28 June, 2022

England’s National Breastfeeding Celebration Week, run by Public Health England (PHE), will take place from 27 – 3 July. We caught up with Ashley James – TV presenter, DJ, and mum to one-year-old Alf – to talk about her breastfeeding experiences.

What is National Breastfeeding Celebration Week?

The week will look at the evidence that exists. Showing breastfeeding’s wide and positive impact on a baby’s development. From strengthening immunity and providing nutritional value to emotional bonding and building mental resilience. Additionally, it will support the role that all healthcare professionals have in advising and supporting mothers to take up and continue breastfeeding for at least the first 6 months of their baby’s life. 

Breast Cancer UK encourages women to breastfeed. As evidence shows it helps lower the risk of developing the disease – with studies revealing the longer you breastfeed, the more the risk is reduced.  

Despite the benefits, the UK has some of the lowest breastfeeding rates in the world, with eight out of ten women stopping breastfeeding before they want to. 

Ashley James’ breastfeeding story

We caught up with Ashley James – TV presenter, DJ, and mum to one-year-old Alf – to talk about her breastfeeding experiences. Why it was one of the things she loved most about her first year of motherhood. And, what advice she would give new mums who are struggling with breastfeeding. 

Despite openly admitting she’d always been quite ‘anti-motherhood’ for her own life. And, hadn’t been around many people who breastfed. Ashley knew she wanted to breastfeed when she became pregnant. 

“I knew about all the health benefits not just for Alf but for me as well, although Alf was obviously the priority. But I’d also heard about how difficult it was, and when I researched it, I learnt we had one of the worst breastfeeding rates in the world,” she said. 

Ashley’s main worry about breastfeeding was having to get her boobs out in public. After enduring years of shame and judgement due to having bigger boobs. “I was a 30GG when I was 14 years old, and there was a lot of shame and judgement with people questioning your morality and the way you dress,” Ashley said.  

She often felt the need to cover up. So felt breastfeeding was a way of reclaiming her body and her boobs after feeling they’d become overtly sexualised by society.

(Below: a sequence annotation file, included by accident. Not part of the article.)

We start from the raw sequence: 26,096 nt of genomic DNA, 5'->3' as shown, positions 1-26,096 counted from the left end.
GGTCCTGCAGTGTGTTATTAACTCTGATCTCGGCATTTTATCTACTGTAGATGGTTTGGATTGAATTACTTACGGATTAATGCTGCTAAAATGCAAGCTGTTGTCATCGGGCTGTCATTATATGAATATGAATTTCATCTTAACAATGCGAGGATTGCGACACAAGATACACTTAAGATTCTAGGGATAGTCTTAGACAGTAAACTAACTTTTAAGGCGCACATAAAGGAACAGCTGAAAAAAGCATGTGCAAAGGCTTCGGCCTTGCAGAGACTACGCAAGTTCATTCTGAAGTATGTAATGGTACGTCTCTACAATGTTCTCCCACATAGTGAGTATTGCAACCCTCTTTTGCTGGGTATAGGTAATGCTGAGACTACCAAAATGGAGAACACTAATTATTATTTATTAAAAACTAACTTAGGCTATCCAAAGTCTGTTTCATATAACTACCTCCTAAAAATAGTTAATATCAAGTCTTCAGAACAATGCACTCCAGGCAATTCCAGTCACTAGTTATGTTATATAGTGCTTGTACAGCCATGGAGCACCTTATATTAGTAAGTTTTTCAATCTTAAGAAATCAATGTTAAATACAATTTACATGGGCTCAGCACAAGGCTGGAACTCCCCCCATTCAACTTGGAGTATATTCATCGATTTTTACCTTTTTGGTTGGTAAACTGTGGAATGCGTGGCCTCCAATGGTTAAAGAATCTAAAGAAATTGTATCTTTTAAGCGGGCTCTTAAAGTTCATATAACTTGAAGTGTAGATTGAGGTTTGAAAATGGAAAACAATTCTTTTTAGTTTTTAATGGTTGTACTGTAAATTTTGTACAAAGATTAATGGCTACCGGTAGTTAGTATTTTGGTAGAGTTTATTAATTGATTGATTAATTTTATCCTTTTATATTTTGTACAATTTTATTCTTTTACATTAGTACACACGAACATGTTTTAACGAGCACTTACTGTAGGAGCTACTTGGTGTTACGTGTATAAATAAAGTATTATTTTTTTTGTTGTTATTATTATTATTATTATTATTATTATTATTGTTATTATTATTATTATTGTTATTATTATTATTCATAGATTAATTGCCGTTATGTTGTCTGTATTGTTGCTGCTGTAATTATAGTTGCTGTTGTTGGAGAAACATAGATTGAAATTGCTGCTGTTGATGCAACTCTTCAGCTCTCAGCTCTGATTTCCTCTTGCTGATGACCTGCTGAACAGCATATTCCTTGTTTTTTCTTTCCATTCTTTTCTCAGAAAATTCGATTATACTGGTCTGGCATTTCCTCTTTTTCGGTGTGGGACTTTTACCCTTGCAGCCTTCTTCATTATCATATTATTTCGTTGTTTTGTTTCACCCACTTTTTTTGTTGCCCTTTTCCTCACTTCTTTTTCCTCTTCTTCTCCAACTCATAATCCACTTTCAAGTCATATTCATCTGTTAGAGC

Talking about those earlier years, Ashley, 34, said: “It kind of taught me that boobs were something to be ashamed of. But I also had a lump when I was 15, which was quite a traumatic thing that I went through. It turned out to be benign, which I know lots of people aren’t as lucky to get, but it (breastfeeding) was always something that I wanted to do to claim my body for myself.”

She understood breastfeeding wasn’t going to be easy. So she sought advice from a lactation consultant before Alf was born to boost her confidence. Ashley, who lives in London, also found support from an online breastfeeding community and by watching videos on YouTube. Two lactation consultant influencers she recommends checking out are Stacey Zimmels and Kathryn Stagg 

As with most new mums, Ashley worried whether she was doing it right. But the tips and advice she received from both the consultant and people online – such as how to change positions, use the rugby hold, and not panic if they don’t latch straight away – gave Ashley the confidence to continue breastfeeding Alf until recently when he turned one. 

Breastfeeding in the UK

In 2018, a report by Swansea University revealed the UK had one of the lowest rates of breastfeeding in the world. Just 34% of UK babies are receiving breast milk at six months of age, compared to 62% in Sweden. 

Evidence shows that out of the 68% of women in the UK who start breastfeeding, only 48% continue beyond six to eight weeks, which is below the recommended six months advised by the World Health Organisation (WHO). 

Breastfeeding protects women against developing hormone receptor-negative breast cancer – a certain type of cancer that tends to grow faster. 

Breast Cancer UK understands that breastfeeding is possible for everyone, but this NHS guide is a good place to start if you’re thinking about breastfeeding your child. 

What does Ashely think?

Ashley believes one of the main reasons there are such low breastfeeding rates in the UK is due to boobs being over-sexualised and women’s concerns at being confronted by people offended at seeing a boob in public. 

How you feed your child has become a very controversial subject, Ashley says but feels it shouldn’t be. “Women should feel empowered to do whatever they feel most comfortable with. I think we’re so used to seeing boobs from a male gaze… but arguably, what they are made for, and the function of them whether or not you have children, is to feed your child.  

“That’s not to say you’re a failure if you’re not able to do it,” she continued. “But we should not be shaming or expecting anyone to do that in private. If it’s not considered inappropriate to feed a child a bottle, it also shouldn’t be deemed inappropriate to breastfeed in public.”